Tales from the Art Side Art Blog
I was informed a few months ago by a colleague at the local university that there was a chance I could be supervising a student teacher this coming fall. Initially I was very intimidated by this prospect as it would be my first occasion hosting a student teacher and I was uncertain if I was ready for the responsibility. I__™ve always strived to be very personally reflective of my teaching style and have functioned under a credo of never teaching a class the same way twice. I challenge myself to try and constantly be tinkering, tweaking, and adjusting my instructional processes and aesthetic motivations. Being one of five art teachers in a single school has undoubtedly made these efforts much easier by providing a wealth of influences and inspirations. However, to some extent, my continuing efforts towards improvement have created some latent feelings of inadequacy in my professional opinion of myself. I remember clearly wondering how I could instruct an eager new teacher when I__™m still trying to figure this whole thing out myself.
Granted, I don__™t view myself as inept, I certainly have a hefty bag of tricks concerning teenagers and art making that I would readily share with any new recruit. And there is an undeniable confidence I feel in a room full of teens that certainly was not always there. But somehow I imagined when the time came for me to supervise a student teacher, I would feel more professionally mature than I do presently. Even now as I prepare to enter my tenth year in the field, there are times I am absolutely and unquestionably flying by the seat of my pants. I guess I imagined at some point that would stop.
So I spent much of the last few months of the school year in a kind of educational schizophrenic dialogue with an imaginary student teacher. Scripting out what I would say to explain whatever it was I was doing, or had to do, or wanted to do. I became hyper-reflective of everything I was doing in an attempt to figure out if I felt up to the challenge of being the role model to a hopeful new art teacher. If you__™ve ever taught high school you__™ll know that the last few months of the year are no time for an ongoing soul-searching debate with yourself, but I continually engaged in it nonetheless. And here I sit, two weeks into my summer break, and only now are my eyes beginning to come uncrossed.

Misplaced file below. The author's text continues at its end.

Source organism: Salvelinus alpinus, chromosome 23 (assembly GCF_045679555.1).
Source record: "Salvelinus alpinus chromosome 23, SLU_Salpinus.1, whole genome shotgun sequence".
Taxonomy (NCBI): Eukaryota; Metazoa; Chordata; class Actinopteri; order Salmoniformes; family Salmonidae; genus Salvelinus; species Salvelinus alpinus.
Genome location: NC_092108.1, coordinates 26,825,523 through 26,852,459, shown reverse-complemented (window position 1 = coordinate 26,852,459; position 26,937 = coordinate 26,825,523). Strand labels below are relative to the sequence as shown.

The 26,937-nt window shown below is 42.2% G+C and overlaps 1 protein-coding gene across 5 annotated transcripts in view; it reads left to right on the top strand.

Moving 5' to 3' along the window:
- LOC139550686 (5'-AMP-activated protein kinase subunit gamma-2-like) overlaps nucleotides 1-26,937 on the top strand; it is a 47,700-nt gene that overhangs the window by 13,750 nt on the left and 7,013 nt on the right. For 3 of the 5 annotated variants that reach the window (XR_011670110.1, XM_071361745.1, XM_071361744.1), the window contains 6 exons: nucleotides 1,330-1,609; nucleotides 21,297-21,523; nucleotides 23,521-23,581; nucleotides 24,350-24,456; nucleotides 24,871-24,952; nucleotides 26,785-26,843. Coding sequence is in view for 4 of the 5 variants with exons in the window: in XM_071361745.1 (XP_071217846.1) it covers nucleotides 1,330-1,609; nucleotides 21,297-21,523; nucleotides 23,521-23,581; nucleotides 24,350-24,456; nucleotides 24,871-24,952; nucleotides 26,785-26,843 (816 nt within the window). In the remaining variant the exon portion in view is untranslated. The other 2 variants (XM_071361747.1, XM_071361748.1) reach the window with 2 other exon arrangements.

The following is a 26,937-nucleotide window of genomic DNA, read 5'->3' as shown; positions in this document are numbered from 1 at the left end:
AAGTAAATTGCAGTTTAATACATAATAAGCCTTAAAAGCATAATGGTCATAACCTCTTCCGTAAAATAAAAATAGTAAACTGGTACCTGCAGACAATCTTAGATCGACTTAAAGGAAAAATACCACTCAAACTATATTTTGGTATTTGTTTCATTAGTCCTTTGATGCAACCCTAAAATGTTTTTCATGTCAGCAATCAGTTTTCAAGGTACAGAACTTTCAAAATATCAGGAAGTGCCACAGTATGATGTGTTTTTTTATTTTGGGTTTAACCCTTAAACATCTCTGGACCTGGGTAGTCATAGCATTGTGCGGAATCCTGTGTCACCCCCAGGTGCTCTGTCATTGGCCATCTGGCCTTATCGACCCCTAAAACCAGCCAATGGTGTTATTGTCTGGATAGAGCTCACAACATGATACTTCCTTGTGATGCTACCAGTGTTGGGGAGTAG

But in that frenzy of activity and contemplation I realized, or rather remembered, the reason that I__™ve intentionally tried to keep myself in a state of professional flux. Because in art, and only in art, there are so many deliciously satisfying shades of gray. This is, perhaps, what I love most about it. There are no rules, no constants, and no absolutes. There is only infinite opportunity laced with imagination and wonder. Therefore, to truly be an effective teacher of the arts, my instructional style must model that. As soon as I get rooted in educational repetition and pedagogical habit, I begin to slowly fence in the limitless boundaries of artistic possibility. I begin to suggest, even if only subtly, that art is finite. And that would truly be a shame.
I understand that there are those that would view this line of thinking as na__ve or needlessly overzealous. And I__™m aware that there is nothing new under the sun, that__™s been true since Solomon said it in Ecclesiastes 1:9. But I like to think that doesn__™t diminish the possibility that there might be. I__™ll admit that I cling desperately to the romanticized notion that art is indisputably whatever someone wants it or needs it to be. I find that idea to be endless fascinating and completely invigorating. And in order to truly demonstrate this, my teaching style needs to remain loose and flexible with room to spontaneously explore unexpected tangents. Of course, the down side of teaching this way is that I often find myself not knowing what will be going on during any given day. Consequently, that__™s also the upside of teaching this way!
As it turns out, I don__™t have a student teacher coming under my tutelage next semester, and I__™m actually quite happy about that. Not so much because of my concern over how I would handle the situation, but more because I__™ve got a bunch of new ideas and I selfishly wouldn__™t want to share the class time. And while I will certainly continue to inform my students about many of the popular guidelines in the artistic community, i.e. elements, principles, composition, symbolism, etc. I very much hope I can maintain an enthusiasm for art that would peel back the curtain and reveal to them not just what art is, but what it could be.